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Book Review – Illuminae

Review #44 – Illuminae


Fire does weird shit in space.

I wasn’t planning on coming anywhere near this book for at least another few months before my friend Alex asked me if I wanted to do a readalong with her. And I’m so glad she did! Had she not, I wouldn’t have picked Illuminae up until at least next year.

You guys know my taste, I do NOT read sci-fi/fantasy, and I certainly don’t read sci-fi/fantasy exceeding 500 pages. But nevertheless, when enticed with a challenge, I could not back down.

I’ve read a lot of reviews about this book, and I’m deeply surprised with how many people found it to be boring. 

Admittedly, it can go in and out of lulls where you wish something was happening but know it won’t happen for another thirty pages because you looked ahead, but it was by no means ever boring. 

I’m not going to attempt to sum it up myself because it really was kind of confusing and complicated, so here is the Barnes & Noble description:

This morning, Kady thought breaking up with Ezra was the hardest thing she’d have to do. This afternoon, her planet was invaded.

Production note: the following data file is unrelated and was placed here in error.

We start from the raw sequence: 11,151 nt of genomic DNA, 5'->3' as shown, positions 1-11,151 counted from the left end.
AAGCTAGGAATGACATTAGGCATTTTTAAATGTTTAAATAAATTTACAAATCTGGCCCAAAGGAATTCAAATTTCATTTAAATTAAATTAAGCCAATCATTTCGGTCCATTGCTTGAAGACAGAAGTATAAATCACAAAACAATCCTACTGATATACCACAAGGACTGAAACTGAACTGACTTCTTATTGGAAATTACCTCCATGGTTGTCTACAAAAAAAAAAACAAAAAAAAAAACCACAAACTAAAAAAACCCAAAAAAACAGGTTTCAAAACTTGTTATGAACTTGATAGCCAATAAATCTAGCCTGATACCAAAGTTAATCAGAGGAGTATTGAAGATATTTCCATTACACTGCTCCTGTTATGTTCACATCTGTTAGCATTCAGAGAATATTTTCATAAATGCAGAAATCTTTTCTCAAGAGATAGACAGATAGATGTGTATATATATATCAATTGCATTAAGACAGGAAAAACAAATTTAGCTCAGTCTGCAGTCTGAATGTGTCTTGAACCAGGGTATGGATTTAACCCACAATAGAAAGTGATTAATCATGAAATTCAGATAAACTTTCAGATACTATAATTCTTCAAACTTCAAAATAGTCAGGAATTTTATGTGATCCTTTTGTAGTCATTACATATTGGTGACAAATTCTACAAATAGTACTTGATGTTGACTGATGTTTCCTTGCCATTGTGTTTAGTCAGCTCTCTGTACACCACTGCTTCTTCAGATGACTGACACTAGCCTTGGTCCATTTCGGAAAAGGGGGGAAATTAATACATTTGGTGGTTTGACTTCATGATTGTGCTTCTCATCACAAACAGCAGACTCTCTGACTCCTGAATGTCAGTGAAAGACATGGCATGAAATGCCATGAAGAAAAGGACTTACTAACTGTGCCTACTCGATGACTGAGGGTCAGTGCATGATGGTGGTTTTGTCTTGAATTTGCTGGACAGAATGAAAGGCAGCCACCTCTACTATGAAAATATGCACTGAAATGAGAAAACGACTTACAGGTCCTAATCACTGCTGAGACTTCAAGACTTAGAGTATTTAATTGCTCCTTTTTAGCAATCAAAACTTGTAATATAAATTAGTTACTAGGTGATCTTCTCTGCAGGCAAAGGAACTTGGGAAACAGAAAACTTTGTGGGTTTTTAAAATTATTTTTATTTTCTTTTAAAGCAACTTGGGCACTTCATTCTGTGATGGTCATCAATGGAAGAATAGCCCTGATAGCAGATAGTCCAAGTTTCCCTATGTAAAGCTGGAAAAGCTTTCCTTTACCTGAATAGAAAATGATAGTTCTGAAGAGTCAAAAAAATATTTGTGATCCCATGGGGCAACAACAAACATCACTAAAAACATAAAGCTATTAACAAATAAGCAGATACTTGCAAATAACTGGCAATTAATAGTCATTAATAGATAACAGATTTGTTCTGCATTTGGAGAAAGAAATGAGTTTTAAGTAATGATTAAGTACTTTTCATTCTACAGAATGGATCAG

The year is 2575, and two rival megacorporations are at war over a planet that’s little more than a speck at the edge of the universe. Now with enemy fire raining down on them, Kady and Ezra—who are barely even talking to each other—are forced to evacuate with a hostile warship in hot pursuit.
But their problems are just getting started. A plague has broken out and is mutating with terrifying results; the fleet’s AI may actually be their enemy; and nobody in charge will say what’s really going on. As Kady hacks into a web of data to find the truth, it’s clear the only person who can help her is the ex-boyfriend she swore she’d never speak to again.
Told through a fascinating dossier of hacked documents—including emails, maps, files, IMs, medical reports, interviews, and more—Illuminae is the first book in a heart-stopping trilogy about lives interrupted, the price of truth, and the courage of everyday heroes.